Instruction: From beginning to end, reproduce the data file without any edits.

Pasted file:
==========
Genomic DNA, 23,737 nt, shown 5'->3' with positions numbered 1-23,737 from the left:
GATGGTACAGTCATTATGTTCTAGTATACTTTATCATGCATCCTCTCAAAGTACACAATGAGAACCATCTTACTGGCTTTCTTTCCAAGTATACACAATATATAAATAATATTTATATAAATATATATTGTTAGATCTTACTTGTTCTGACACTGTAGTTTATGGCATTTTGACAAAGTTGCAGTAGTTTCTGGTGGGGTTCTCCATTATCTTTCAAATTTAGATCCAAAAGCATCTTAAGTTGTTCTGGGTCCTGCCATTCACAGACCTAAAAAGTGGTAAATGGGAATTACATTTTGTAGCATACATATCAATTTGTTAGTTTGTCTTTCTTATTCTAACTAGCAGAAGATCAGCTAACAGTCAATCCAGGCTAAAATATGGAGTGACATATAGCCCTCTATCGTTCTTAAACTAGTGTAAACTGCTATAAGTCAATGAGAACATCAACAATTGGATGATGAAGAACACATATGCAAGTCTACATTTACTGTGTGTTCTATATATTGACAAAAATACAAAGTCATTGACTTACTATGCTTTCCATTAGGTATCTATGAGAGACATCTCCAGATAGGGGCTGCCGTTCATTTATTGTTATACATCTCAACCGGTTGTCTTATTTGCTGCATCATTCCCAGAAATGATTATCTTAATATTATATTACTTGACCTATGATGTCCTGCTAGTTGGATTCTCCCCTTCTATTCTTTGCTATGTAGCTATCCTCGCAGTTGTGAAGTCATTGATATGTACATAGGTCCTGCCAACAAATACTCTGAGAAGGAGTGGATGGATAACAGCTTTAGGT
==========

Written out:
Genomic DNA, 23,737 nt, shown 5'->3' with positions numbered 1-23,737 from the left:
GATGGTACAGTCATTATGTTCTAGTATACTTTATCATGCATCCTCTCAAAGTACACAATGAGAACCATCTTACTGGCTTTCTTTCCAAGTATACACAATATATAAATAATATTTATATAAATATATATTGTTAGATCTTACTTGTTCTGACACTGTAGTTTATGGCATTTTGACAAAGTTGCAGTAGTTTCTGGTGGGGTTCTCCATTATCTTTCAAATTTAGATCCAAAAGCATCTTAAGTTGTTCTGGGTCCTGCCATTCACAGACCTAAAAAGTGGTAAATGGGAATTACATTTTGTAGCATACATATCAATTTGTTAGTTTGTCTTTCTTATTCTAACTAGCAGAAGATCAGCTAACAGTCAATCCAGGCTAAAATATGGAGTGACATATAGCCCTCTATCGTTCTTAAACTAGTGTAAACTGCTATAAGTCAATGAGAACATCAACAATTGGATGATGAAGAACACATATGCAAGTCTACATTTACTGTGTGTTCTATATATTGACAAAAATACAAAGTCATTGACTTACTATGCTTTCCATTAGGTATCTATGAGAGACATCTCCAGATAGGGGCTGCCGTTCATTTATTGTTATACATCTCAACCGGTTGTCTTATTTGCTGCATCATTCCCAGAAATGATTATCTTAATATTATATTACTTGACCTATGATGTCCTGCTAGTTGGATTCTCCCCTTCTATTCTTTGCTATGTAGCTATCCTCGCAGTTGTGAAGTCATTGATATGTACATAGGTCCTGCCAACAAATACTCTGAGAAGGAGTGGATGGATAACAGCTTTAGGT